He comes armed with facts and figures, and staff-produced charts and posters, to back up his warnings of drastic environmental and social consequences if serious actions aren’t taken to address global warming.

Whitehouse and the other senators took turns from late Monday through Tuesday morning to call attention to an issue he says has largely been ignored.

PolitiFact Rhode Island has fact-checked many of Whitehouse’s claims about climate change; overall, he has fared well with the Truth-O-Meter. Here's a sample:

Clay Pell's full-time residency in R.I. tough to measure

Has Clay Pell, one of the Democrats running for Rhode Island governor, lived a full calendar year in Rhode Island?

Pell, the grandson of the late U.S. Sen. Claiborne Pell, was asked that question twice during a television interview. He never answered with a simple yes or no, leading some to question how strong his ties really are to the Ocean State.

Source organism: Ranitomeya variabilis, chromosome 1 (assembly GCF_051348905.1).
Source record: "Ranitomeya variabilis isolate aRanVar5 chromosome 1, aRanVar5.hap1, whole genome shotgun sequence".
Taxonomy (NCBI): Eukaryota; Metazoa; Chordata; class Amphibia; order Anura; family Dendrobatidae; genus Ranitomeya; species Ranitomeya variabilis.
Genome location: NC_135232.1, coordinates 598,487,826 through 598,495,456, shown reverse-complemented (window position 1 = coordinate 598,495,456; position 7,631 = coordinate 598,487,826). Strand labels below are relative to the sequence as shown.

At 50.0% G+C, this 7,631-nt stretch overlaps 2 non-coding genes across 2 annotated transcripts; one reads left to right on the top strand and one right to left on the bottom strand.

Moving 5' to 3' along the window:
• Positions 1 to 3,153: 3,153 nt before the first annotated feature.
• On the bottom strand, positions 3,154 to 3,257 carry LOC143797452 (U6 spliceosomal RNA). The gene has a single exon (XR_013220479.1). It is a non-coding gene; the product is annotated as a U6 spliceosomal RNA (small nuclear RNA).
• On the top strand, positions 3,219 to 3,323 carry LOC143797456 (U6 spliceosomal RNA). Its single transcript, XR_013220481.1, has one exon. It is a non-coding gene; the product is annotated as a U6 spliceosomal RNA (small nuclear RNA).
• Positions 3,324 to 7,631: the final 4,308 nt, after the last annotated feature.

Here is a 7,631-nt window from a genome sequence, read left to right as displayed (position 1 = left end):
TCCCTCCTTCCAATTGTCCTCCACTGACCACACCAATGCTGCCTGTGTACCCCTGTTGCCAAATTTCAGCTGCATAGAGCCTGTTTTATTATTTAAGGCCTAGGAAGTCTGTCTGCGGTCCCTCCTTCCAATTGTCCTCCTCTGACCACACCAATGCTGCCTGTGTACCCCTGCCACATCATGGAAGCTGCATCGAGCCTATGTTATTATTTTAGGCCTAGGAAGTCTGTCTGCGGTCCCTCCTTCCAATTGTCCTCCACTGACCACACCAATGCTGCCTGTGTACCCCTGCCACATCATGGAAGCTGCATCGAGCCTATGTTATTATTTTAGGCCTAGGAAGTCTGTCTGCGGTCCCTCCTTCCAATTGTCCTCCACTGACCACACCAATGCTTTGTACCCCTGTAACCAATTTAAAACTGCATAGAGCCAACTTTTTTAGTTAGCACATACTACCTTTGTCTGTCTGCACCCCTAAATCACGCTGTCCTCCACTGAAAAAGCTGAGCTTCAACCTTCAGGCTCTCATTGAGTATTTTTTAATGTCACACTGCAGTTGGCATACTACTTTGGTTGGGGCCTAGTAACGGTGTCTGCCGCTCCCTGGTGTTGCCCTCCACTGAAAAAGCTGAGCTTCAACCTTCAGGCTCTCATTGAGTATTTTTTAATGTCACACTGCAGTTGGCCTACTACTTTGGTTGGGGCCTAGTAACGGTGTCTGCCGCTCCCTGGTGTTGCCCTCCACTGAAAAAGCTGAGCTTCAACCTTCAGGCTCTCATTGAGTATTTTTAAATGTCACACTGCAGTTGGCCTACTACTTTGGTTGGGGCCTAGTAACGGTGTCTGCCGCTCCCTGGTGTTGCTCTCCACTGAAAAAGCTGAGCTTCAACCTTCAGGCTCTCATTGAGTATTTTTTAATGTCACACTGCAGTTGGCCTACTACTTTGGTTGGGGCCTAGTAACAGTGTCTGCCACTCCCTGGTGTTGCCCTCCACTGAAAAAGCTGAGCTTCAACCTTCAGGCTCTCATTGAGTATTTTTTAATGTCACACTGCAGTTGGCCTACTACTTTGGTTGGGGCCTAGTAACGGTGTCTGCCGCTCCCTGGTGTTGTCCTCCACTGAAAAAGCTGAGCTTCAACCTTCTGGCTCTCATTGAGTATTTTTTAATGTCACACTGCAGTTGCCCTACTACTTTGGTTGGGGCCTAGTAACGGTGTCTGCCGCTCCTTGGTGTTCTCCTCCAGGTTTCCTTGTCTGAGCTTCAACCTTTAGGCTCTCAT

Because Pell’s Rhode Island residency has become an issue in his first-ever run for political office, we took a closer look at his record. Here's what we found:

Our 2013 Top 10 rulings

In the past year, PolitiFact Rhode Island has published nearly 100 Truth-O-Meter rulings on such weighty issues as gun control, same-sex marriage and climate change.

Not surprisingly, all of those topics were represented in our Top 10 rulings of 2013, along with some subjects that were, shall we say, slightly less serious.

We thought we’d look back on our most popular items of the year -- and our most popular item of all time, which involved Congress. And baboons.